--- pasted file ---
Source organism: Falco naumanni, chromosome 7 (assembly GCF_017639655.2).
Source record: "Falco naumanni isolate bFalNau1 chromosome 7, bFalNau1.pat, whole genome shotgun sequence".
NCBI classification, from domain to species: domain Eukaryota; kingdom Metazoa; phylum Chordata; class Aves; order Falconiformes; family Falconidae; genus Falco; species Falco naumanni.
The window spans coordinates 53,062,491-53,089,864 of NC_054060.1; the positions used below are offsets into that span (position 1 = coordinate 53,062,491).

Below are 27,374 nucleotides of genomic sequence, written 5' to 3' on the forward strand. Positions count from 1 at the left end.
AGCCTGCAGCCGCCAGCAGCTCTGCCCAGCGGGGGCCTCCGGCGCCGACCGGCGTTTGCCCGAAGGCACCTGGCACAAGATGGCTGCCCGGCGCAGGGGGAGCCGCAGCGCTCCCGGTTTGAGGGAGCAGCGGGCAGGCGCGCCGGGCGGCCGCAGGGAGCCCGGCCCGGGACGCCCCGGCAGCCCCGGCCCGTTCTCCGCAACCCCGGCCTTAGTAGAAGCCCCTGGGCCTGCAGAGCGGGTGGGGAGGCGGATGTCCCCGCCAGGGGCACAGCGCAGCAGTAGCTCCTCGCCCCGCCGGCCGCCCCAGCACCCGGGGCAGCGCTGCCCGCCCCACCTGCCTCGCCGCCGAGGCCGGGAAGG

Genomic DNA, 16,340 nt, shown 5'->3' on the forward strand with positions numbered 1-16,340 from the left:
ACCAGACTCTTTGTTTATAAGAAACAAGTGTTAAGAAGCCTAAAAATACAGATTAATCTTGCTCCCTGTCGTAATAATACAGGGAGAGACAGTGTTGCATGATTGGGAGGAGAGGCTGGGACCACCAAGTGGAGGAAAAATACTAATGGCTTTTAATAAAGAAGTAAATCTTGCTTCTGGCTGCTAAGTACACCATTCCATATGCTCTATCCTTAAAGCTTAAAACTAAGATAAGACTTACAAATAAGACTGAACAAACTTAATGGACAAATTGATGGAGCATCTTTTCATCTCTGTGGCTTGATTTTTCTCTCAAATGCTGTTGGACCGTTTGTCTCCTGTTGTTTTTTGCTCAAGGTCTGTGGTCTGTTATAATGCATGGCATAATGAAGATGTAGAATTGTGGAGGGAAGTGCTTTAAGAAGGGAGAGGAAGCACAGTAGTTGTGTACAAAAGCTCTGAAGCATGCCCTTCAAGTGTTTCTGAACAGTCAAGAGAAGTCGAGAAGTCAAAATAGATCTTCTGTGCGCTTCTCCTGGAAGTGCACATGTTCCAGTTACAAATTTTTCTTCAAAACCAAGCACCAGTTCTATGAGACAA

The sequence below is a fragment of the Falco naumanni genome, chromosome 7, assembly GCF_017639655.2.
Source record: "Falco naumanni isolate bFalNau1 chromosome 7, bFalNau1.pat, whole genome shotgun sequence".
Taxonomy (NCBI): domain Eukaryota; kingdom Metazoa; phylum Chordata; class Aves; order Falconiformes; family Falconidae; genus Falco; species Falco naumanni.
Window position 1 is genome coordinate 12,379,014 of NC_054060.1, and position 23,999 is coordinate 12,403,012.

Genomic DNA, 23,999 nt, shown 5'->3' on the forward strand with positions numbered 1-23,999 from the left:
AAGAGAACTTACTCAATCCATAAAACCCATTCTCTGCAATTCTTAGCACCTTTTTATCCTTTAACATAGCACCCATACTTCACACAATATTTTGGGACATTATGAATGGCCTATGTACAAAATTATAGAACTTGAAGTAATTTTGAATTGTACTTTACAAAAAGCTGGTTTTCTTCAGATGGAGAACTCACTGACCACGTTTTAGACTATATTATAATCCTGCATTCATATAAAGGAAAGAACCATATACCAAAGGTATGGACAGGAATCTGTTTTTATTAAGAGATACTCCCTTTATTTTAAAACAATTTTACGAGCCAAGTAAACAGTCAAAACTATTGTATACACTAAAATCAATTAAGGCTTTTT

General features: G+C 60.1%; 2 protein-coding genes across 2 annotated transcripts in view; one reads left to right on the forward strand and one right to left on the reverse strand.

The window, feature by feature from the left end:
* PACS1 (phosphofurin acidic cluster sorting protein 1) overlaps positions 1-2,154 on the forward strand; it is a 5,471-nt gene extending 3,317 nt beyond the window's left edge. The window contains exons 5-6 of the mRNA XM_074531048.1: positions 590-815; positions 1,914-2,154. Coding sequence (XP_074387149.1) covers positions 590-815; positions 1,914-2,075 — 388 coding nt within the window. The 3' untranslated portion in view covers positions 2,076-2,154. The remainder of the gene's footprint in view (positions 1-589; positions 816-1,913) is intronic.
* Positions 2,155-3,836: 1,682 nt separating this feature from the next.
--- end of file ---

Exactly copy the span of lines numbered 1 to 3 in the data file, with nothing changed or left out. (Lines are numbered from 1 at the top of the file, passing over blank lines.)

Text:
Source organism: Falco naumanni, chromosome 7 (assembly GCF_017639655.2).
Source record: "Falco naumanni isolate bFalNau1 chromosome 7, bFalNau1.pat, whole genome shotgun sequence".
NCBI classification, from domain to species: domain Eukaryota; kingdom Metazoa; phylum Chordata; class Aves; order Falconiformes; family Falconidae; genus Falco; species Falco naumanni.